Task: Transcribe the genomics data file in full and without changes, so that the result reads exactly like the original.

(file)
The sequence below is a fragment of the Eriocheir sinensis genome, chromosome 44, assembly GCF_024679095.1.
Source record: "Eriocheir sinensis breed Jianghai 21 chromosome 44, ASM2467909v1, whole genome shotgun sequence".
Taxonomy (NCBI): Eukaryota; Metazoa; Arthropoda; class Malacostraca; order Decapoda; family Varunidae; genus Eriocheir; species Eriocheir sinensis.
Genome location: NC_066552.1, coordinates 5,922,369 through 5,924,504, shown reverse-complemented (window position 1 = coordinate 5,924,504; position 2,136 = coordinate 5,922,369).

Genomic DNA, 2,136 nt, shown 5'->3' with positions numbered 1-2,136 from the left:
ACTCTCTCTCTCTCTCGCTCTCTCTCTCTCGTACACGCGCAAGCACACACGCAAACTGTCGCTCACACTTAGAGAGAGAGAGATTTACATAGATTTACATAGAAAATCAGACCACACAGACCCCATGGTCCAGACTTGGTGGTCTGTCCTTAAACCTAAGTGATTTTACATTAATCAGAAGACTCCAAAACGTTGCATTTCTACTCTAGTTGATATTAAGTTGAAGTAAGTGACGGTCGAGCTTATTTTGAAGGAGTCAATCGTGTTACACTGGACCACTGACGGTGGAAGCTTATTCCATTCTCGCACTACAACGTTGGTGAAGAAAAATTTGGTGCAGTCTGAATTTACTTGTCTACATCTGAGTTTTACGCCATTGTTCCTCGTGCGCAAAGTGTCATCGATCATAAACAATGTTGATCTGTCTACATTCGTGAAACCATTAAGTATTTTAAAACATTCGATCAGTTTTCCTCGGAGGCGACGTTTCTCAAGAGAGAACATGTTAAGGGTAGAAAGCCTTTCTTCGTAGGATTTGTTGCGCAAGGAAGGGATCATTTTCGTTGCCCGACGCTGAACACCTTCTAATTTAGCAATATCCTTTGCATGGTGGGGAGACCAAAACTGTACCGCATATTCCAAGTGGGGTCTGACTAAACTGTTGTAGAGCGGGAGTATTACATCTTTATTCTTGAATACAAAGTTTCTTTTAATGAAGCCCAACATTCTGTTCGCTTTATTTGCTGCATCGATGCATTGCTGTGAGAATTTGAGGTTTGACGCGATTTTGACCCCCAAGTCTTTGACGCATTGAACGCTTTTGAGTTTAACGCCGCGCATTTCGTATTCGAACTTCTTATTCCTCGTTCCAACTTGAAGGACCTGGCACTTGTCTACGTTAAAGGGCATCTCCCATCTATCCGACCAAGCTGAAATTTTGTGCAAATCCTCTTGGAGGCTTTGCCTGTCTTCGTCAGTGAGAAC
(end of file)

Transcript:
The sequence below is a fragment of the Eriocheir sinensis genome, chromosome 44, assembly GCF_024679095.1.
Source record: "Eriocheir sinensis breed Jianghai 21 chromosome 44, ASM2467909v1, whole genome shotgun sequence".
Taxonomy (NCBI): Eukaryota; Metazoa; Arthropoda; class Malacostraca; order Decapoda; family Varunidae; genus Eriocheir; species Eriocheir sinensis.
Genome location: NC_066552.1, coordinates 5,922,369 through 5,924,504, shown reverse-complemented (window position 1 = coordinate 5,924,504; position 2,136 = coordinate 5,922,369).

Genomic DNA, 2,136 nt, shown 5'->3' with positions numbered 1-2,136 from the left:
ACTCTCTCTCTCTCTCGCTCTCTCTCTCTCGTACACGCGCAAGCACACACGCAAACTGTCGCTCACACTTAGAGAGAGAGAGATTTACATAGATTTACATAGAAAATCAGACCACACAGACCCCATGGTCCAGACTTGGTGGTCTGTCCTTAAACCTAAGTGATTTTACATTAATCAGAAGACTCCAAAACGTTGCATTTCTACTCTAGTTGATATTAAGTTGAAGTAAGTGACGGTCGAGCTTATTTTGAAGGAGTCAATCGTGTTACACTGGACCACTGACGGTGGAAGCTTATTCCATTCTCGCACTACAACGTTGGTGAAGAAAAATTTGGTGCAGTCTGAATTTACTTGTCTACATCTGAGTTTTACGCCATTGTTCCTCGTGCGCAAAGTGTCATCGATCATAAACAATGTTGATCTGTCTACATTCGTGAAACCATTAAGTATTTTAAAACATTCGATCAGTTTTCCTCGGAGGCGACGTTTCTCAAGAGAGAACATGTTAAGGGTAGAAAGCCTTTCTTCGTAGGATTTGTTGCGCAAGGAAGGGATCATTTTCGTTGCCCGACGCTGAACACCTTCTAATTTAGCAATATCCTTTGCATGGTGGGGAGACCAAAACTGTACCGCATATTCCAAGTGGGGTCTGACTAAACTGTTGTAGAGCGGGAGTATTACATCTTTATTCTTGAATACAAAGTTTCTTTTAATGAAGCCCAACATTCTGTTCGCTTTATTTGCTGCATCGATGCATTGCTGTGAGAATTTGAGGTTTGACGCGATTTTGACCCCCAAGTCTTTGACGCATTGAACGCTTTTGAGTTTAACGCCGCGCATTTCGTATTCGAACTTCTTATTCCTCGTTCCAACTTGAAGGACCTGGCACTTGTCTACGTTAAAGGGCATCTCCCATCTATCCGACCAAGCTGAAATTTTGTGCAAATCCTCTTGGAGGCTTTGCCTGTCTTCGTCAGTGAGAAC